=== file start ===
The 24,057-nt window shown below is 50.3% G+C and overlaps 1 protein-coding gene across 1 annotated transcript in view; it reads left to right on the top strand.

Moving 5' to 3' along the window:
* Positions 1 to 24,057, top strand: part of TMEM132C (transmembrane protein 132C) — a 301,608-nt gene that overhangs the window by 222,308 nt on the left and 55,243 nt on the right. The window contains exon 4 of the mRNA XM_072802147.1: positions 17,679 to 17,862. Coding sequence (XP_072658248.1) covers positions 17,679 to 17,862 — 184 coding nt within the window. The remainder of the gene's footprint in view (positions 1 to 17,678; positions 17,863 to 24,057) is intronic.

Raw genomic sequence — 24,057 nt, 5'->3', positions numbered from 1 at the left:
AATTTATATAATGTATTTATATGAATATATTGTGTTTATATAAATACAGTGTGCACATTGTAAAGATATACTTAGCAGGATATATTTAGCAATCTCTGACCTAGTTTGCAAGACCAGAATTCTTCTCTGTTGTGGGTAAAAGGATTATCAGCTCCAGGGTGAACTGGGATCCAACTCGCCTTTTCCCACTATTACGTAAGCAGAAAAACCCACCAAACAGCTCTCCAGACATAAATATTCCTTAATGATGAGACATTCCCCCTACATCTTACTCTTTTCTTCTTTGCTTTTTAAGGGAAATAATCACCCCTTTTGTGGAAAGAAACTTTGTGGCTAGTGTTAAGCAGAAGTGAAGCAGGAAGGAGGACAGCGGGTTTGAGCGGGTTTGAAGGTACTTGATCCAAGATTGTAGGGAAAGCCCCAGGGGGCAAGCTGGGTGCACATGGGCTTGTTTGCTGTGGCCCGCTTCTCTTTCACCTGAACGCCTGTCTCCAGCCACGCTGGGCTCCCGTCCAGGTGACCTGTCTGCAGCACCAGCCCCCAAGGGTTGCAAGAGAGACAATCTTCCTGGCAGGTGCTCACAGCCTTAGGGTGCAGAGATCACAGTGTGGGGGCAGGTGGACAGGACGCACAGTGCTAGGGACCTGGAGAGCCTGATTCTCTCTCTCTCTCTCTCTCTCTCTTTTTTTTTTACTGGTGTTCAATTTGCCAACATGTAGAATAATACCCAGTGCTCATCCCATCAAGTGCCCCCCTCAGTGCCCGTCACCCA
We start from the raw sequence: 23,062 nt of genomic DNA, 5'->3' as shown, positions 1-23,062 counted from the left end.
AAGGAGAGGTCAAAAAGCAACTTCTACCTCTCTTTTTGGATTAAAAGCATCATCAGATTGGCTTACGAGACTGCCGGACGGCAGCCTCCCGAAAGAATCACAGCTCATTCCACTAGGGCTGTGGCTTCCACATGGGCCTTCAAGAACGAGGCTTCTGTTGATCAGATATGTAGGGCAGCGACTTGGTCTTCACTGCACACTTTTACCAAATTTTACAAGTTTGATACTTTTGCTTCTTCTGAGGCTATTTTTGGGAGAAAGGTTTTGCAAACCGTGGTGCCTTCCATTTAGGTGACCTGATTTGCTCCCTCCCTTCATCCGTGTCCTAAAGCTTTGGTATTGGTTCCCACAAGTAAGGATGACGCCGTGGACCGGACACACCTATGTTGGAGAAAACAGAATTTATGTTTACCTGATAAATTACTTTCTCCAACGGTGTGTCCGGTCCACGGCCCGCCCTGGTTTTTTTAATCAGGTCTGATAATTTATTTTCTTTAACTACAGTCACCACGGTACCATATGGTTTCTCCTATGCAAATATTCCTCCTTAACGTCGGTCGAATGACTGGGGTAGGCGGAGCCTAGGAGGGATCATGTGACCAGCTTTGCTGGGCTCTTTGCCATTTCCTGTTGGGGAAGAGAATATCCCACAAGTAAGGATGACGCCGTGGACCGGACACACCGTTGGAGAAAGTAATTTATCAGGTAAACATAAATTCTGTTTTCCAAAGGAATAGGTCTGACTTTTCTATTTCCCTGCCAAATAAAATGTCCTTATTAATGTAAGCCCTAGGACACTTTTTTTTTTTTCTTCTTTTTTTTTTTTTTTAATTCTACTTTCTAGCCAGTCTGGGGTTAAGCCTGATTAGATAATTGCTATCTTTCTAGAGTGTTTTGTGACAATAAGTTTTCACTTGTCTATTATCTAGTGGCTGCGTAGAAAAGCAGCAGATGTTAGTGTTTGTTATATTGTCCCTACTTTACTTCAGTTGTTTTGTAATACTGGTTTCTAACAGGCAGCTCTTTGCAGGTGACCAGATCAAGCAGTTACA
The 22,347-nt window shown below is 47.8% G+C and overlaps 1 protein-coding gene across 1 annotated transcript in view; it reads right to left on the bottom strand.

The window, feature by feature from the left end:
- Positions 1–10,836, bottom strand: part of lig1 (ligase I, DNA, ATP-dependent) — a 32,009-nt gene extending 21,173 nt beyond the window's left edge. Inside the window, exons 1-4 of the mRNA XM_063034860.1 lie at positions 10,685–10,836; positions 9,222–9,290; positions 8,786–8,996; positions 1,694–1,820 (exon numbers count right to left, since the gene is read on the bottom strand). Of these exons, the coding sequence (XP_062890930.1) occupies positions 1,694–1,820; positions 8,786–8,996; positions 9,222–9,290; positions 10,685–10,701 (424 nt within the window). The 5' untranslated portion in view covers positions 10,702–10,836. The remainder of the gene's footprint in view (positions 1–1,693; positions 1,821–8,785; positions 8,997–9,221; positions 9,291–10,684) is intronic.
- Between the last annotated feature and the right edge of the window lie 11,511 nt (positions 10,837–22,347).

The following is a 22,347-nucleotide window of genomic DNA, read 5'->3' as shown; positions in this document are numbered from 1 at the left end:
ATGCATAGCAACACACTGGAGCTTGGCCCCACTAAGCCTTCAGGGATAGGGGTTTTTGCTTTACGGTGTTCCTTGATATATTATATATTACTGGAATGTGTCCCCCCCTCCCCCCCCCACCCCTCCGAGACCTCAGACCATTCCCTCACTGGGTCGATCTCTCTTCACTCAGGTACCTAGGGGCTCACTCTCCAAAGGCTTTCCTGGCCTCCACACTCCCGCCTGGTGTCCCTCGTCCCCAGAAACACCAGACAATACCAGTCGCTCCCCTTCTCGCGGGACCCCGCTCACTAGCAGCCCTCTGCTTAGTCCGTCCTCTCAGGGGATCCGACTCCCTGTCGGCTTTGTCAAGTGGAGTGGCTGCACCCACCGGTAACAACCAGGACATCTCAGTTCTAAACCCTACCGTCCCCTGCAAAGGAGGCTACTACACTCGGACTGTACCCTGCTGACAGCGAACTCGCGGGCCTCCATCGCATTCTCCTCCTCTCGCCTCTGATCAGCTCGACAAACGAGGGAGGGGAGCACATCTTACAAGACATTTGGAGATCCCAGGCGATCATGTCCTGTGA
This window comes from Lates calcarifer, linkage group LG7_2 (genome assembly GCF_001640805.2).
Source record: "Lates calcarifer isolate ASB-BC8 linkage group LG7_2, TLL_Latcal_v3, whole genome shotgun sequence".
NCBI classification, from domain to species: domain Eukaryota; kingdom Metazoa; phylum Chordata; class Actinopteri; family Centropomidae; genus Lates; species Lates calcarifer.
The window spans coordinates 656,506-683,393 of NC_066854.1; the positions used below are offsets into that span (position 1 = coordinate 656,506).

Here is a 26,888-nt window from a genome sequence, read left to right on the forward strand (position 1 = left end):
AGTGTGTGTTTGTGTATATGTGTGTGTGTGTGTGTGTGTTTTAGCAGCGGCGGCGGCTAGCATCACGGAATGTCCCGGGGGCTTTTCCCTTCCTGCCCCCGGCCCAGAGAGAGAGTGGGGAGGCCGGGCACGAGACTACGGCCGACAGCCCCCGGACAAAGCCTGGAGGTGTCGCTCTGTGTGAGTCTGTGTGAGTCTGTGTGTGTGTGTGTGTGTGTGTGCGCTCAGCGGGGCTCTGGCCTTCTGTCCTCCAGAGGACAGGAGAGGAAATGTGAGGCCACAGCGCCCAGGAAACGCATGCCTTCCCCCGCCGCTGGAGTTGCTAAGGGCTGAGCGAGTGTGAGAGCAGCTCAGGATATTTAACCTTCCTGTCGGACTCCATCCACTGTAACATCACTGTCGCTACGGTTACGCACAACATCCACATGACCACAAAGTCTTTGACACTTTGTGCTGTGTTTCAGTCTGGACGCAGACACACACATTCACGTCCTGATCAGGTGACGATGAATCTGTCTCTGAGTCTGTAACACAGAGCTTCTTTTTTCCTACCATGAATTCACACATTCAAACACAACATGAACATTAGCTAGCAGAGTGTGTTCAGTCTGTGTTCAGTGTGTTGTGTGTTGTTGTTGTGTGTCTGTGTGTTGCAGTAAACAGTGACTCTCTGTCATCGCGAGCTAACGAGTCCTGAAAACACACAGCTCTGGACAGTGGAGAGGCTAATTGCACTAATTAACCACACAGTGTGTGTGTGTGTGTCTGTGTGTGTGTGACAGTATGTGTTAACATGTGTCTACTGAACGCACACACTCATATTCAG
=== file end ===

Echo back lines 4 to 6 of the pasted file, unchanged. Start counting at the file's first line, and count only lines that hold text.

Raw genomic sequence — 24,057 nt, 5'->3', positions numbered from 1 at the left:
AATTTATATAATGTATTTATATGAATATATTGTGTTTATATAAATACAGTGTGCACATTGTAAAGATATACTTAGCAGGATATATTTAGCAATCTCTGACCTAGTTTGCAAGACCAGAATTCTTCTCTGTTGTGGGTAAAAGGATTATCAGCTCCAGGGTGAACTGGGATCCAACTCGCCTTTTCCCACTATTACGTAAGCAGAAAAACCCACCAAACAGCTCTCCAGACATAAATATTCCTTAATGATGAGACATTCCCCCTACATCTTACTCTTTTCTTCTTTGCTTTTTAAGGGAAATAATCACCCCTTTTGTGGAAAGAAACTTTGTGGCTAGTGTTAAGCAGAAGTGAAGCAGGAAGGAGGACAGCGGGTTTGAGCGGGTTTGAAGGTACTTGATCCAAGATTGTAGGGAAAGCCCCAGGGGGCAAGCTGGGTGCACATGGGCTTGTTTGCTGTGGCCCGCTTCTCTTTCACCTGAACGCCTGTCTCCAGCCACGCTGGGCTCCCGTCCAGGTGACCTGTCTGCAGCACCAGCCCCCAAGGGTTGCAAGAGAGACAATCTTCCTGGCAGGTGCTCACAGCCTTAGGGTGCAGAGATCACAGTGTGGGGGCAGGTGGACAGGACGCACAGTGCTAGGGACCTGGAGAGCCTGATTCTCTCTCTCTCTCTCTCTCTCTCTTTTTTTTTTACTGGTGTTCAATTTGCCAACATGTAGAATAATACCCAGTGCTCATCCCATCAAGTGCCCCCCTCAGTGCCCGTCACCCA
We start from the raw sequence: 23,062 nt of genomic DNA, 5'->3' as shown, positions 1-23,062 counted from the left end.